Pirate Problems

WORLD

The movie Captain Phillips, starring Tom Hanks, is based on a true story: In April 2009, Somali pirates boarded the cargo ship Maersk Alabama off the Somali coast. The movie might make you wonder: Is piracy still a problem? And how big a problem? (National Geographic News)

Use our resources to better understand “Pirate Problems,” and how the Navy rescued the Maersk Alabama.

Discussion Ideas

  • Watch our short “media spotlight” video about the U.S. Navy’s counter-piracy policies, focusing on the rescue of Capt. Phillips and the Maersk Alabama. Rear Admiral Michelle Howard explains how pirates use “low-tech” weaponry to attack ships. What weapons and tools does Adm. Howard mention?
    • Adm. Howard says that pirates usually have one or two skiffs (small boats), RPGs (rocket-propelled grenades), AK-47s (automatic assault rifles), and boarding ladders.
  • Review the “media spotlight” video. What are some “best practices” recommended by the Navy to prevent pirate attacks? Compare these practices with recommendations from Jay Bahadur, the author interviewed in the Nat Geo News article. Does Bahadur offer any additional tips?
    • The Navy recommends that ships in high-risk areas increase speed, remove external ladders, install razor wire, and pre-position fire hoses to repel pirates attempting to board the ship.
    • Bahadur adds an important suggestion: Pirate territory should be avoided . . . by many hundreds of miles.
  • If experts such as Jay Bahadur recommend staying as far away from pirate territory as possible, why do cargo ships risk the journey?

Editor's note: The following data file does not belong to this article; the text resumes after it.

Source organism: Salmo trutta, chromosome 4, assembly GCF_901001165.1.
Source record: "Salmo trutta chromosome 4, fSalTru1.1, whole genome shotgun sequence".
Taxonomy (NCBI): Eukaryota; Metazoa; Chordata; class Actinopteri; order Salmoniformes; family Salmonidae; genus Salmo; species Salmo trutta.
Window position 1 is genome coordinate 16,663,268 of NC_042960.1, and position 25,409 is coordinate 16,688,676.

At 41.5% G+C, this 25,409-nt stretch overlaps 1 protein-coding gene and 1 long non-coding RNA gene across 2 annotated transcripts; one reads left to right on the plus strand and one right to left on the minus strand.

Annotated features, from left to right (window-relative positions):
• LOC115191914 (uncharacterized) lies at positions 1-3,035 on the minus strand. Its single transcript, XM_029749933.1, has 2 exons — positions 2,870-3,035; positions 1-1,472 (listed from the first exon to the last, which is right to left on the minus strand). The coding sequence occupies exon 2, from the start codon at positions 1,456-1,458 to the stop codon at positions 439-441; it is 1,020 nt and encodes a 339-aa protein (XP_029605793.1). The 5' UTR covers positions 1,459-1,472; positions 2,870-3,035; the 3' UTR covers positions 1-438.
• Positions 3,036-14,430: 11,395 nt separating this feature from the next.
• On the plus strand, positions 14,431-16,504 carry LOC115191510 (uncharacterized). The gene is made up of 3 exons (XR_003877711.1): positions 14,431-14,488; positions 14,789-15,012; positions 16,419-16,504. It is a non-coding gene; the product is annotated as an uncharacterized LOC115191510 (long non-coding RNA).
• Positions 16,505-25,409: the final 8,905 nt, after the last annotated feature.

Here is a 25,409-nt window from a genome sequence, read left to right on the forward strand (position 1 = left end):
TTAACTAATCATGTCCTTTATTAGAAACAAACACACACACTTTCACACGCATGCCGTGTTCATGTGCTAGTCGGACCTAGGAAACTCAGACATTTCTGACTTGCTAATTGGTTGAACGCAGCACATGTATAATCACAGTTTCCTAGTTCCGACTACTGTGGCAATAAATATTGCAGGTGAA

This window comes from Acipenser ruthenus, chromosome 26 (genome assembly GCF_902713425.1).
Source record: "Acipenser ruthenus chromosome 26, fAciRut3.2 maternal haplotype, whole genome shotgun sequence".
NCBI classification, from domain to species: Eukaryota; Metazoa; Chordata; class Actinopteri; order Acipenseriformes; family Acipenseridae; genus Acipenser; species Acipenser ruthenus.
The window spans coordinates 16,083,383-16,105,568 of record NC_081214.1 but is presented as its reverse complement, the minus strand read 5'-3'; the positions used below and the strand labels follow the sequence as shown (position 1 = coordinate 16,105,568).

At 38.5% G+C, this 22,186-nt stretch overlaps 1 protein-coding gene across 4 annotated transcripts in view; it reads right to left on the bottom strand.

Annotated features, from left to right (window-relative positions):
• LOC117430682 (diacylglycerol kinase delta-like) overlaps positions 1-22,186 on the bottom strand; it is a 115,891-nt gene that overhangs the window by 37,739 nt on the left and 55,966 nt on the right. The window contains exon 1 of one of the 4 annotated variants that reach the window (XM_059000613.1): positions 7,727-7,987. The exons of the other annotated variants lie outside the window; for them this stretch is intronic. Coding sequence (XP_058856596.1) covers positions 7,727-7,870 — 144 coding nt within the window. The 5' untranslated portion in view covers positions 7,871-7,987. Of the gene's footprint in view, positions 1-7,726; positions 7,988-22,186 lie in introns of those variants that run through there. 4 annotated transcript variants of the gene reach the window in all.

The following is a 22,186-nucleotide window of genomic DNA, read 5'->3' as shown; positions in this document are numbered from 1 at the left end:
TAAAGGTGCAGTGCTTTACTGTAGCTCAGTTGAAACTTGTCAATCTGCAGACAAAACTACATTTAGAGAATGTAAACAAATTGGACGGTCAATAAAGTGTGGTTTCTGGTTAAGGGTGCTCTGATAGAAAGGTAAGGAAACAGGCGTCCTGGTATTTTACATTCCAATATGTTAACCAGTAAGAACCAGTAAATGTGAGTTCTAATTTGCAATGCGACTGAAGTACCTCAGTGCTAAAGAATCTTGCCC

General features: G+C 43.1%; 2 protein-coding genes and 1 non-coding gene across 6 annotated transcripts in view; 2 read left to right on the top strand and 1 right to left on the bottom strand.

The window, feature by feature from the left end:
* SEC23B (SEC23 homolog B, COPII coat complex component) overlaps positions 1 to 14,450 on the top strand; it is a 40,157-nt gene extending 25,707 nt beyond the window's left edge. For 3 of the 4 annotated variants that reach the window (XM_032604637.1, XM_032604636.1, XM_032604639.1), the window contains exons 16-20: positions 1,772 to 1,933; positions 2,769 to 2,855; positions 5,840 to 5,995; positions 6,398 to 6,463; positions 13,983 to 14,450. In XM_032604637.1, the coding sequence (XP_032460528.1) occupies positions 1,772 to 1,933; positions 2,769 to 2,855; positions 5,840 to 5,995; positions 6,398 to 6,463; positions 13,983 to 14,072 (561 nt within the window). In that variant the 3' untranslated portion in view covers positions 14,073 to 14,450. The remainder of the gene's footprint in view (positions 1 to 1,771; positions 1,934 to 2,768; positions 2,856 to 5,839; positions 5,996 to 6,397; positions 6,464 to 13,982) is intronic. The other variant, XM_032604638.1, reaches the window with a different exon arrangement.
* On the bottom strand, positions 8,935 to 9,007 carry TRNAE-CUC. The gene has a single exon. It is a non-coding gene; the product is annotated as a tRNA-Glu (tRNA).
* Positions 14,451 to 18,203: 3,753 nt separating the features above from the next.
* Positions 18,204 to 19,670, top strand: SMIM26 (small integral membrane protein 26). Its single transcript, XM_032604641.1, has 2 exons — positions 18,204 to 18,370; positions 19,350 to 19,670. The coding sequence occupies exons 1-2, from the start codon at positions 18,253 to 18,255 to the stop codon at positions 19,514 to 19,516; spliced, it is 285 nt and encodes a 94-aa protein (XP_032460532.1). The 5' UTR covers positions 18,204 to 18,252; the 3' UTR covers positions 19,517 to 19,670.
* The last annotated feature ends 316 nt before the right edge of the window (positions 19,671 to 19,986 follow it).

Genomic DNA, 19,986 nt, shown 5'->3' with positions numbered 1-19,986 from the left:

• Money. Cargo ships make billions of dollars every year transporting goods (including aid supplies) around the world. Container ships like the Maersk Alabama often carry non-bulk cargo, such as cars or other vehicles, machinery, and plastics.
  • Read our article “Pirate Problems,” in which Capt. John Hawkins explains how ships combat piracy in the Indian Ocean. Given that U.S. industry and the U.S. military are far more powerful—with greater numbers, more well-trained personnel, and access to superior equipment—why does Capt. Hawkins think Somali pirates engage in such dangerous activities?
    • Money, as outlined by Fact 4 in the Nat Geo News article. “All those Navy ships they’ve put out there are spending millions, probably billions, over the years trying to beat guys that make $20 to $30 a month,” Hawkins says. “When you are talking about people that are living off virtually nothing, it’s worth it. You are talking about winning the lottery for these guys that are successful on one pirate attempt.”

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